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Contact:  Robert Bernstein
Public Information Office
301-763-3030/763-3762 (fax)


Census Bureau and Department of Housing and Urban Development Release Data File on Seattle Metro Area Housing

American Housing Survey Data Critical to Planning, Decision-Making and Market Research in Nation's Housing Sector

     Homeowners in the Seattle-Tacoma, Wash., metro area paid a median of $1,576 in monthly housing costs in 2009, compared with $1,019 for renters, according to data released today by the U.S. Census Bureau and the Department of Housing and Urban Development. Renters, however, typically paid a higher percentage of their household income on housing costs than did owners (30 percent compared with 23 percent).

    These figures come from the 2009 American Housing Survey (AHS), which provides extensive data on the quality and characteristics of the housing supply in selected metropolitan areas around the nation. Data for these areas are published on a rotating basis. In addition to Seattle, data were released today for the New York, Chicago, Philadelphia, Northern New Jersey, and Detroit metro areas.

    The survey covers a variety of specific topics, such as presence of air-conditioning, satisfaction with home and neighborhood, housing costs, presence of amenities, problems with neighborhood, reasons for choosing home and neighborhood, cost of utilities and size of home.

    “The AHS is the only source of data on many of these measures, and it is by far the most detailed source of data on the nation's housing stock,” said Tamara Cole, chief of the U.S. Census Bureau's American Housing Survey Branch. “Professionals in nearly every area of planning, decision-making and market research consult the survey, along with anyone who wants to know more about the nation's housing.”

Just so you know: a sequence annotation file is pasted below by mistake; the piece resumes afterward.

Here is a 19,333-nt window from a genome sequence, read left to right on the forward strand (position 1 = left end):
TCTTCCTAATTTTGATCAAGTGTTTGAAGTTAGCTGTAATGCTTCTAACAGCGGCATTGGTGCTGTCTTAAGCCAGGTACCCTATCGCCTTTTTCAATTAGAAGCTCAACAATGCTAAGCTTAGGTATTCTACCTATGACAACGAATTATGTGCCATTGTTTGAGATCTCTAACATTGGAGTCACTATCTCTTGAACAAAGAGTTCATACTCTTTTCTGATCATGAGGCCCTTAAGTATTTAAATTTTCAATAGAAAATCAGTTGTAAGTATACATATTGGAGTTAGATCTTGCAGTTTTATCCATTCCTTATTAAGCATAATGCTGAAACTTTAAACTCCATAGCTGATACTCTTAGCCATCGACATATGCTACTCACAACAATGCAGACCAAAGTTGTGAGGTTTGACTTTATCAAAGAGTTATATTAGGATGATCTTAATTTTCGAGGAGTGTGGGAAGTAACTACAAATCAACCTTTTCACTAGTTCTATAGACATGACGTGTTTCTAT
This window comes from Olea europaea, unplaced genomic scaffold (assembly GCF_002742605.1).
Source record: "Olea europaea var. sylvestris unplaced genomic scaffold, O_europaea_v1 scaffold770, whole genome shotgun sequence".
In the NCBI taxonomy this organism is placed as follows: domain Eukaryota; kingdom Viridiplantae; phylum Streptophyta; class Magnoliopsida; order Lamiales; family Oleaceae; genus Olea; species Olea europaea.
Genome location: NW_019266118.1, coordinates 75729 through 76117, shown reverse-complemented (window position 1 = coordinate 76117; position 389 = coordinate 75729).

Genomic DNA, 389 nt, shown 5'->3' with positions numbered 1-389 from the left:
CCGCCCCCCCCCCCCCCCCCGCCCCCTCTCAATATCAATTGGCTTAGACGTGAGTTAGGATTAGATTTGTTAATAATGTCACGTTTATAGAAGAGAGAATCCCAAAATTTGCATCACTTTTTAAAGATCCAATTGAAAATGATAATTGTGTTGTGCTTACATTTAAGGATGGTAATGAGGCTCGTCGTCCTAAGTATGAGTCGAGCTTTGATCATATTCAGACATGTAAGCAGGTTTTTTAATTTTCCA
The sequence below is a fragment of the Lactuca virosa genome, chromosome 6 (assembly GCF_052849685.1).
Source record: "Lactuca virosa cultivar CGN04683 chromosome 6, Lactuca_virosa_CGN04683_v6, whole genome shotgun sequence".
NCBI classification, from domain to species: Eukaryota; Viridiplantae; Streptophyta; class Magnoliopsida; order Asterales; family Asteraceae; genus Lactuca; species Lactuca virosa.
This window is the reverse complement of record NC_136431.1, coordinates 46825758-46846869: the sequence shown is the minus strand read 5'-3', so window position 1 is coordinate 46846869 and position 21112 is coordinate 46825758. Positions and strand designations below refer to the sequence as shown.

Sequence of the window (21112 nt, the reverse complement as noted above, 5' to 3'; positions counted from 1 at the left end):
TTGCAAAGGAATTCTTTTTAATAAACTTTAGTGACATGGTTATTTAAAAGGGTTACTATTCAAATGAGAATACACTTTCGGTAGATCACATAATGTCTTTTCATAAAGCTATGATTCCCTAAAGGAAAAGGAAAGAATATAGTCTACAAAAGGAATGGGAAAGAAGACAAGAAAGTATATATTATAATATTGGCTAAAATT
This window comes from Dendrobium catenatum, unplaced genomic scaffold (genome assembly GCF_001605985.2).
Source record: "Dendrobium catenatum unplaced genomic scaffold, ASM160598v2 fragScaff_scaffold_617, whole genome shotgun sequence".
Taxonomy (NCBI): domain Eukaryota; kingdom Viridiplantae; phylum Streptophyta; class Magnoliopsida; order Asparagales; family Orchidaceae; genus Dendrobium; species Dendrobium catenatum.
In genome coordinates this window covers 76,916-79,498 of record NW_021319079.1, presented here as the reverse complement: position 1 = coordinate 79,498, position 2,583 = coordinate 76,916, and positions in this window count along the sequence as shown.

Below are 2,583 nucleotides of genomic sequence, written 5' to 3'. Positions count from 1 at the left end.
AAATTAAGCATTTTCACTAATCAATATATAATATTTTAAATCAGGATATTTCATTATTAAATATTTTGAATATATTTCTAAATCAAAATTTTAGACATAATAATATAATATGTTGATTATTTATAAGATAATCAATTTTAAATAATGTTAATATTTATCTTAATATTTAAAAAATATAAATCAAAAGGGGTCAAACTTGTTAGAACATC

Other highlights on occupied housing in the Seattle metro area include:

  • Twenty-six percent of homeowners did not have a mortgage.
  • Respondents were generally very content with where they live: 67 percent rated their homes highly, which means an 8, 9 or 10 on a scale of 1 to 10, with 22 percent giving them a “best” rating of 10. For neighborhoods, the corresponding figures were 60 percent and 18 percent.
  • The median year homes were built was 1977.
  • Ninety-seven percent of homes reported having a smoke detector. In addition, 25 percent had a working carbon monoxide detector, 45 percent purchased or recharged a fire extinguisher in the last two years, and 9 percent had sprinkler systems in their homes.
  • Separate dining rooms were found in 51 percent of homes and usable fireplaces in 60 percent.
  • The two most common home heating fuels used were electricity (50 percent) and piped gas (41 percent). Additionally, most units (61 percent) used a warm-air furnace for heating.
  • About one-third of households (32 percent) reported noise from traffic as a problem and 24 percent cited crime as a concern. Ninety-one percent were satisfied with police protection in their communities.
  • The most common consideration for recent movers in choosing their neighborhood was convenience to a job (about one in four). In choosing their home, financial reasons (about one in four) was the most common reason cited.
  • Sixty-one percent of occupied homes had three or more bedrooms, and 52 percent had two or more bathrooms.
  • Only 13 percent of occupied units had central air-conditioning.

    The U.S. Census Bureau conducts the American Housing Survey to update statistics for the Department of Housing and Urban Development.

    Statistics from the AHS surveys are subject to sampling error and nonsampling error. All comparisons have been tested and found to be statistically significant at the 90 percent confidence level, unless otherwise noted.

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Source: U.S. Census Bureau | Public Information Office | PIO@census.gov | Last Revised: May 19, 2016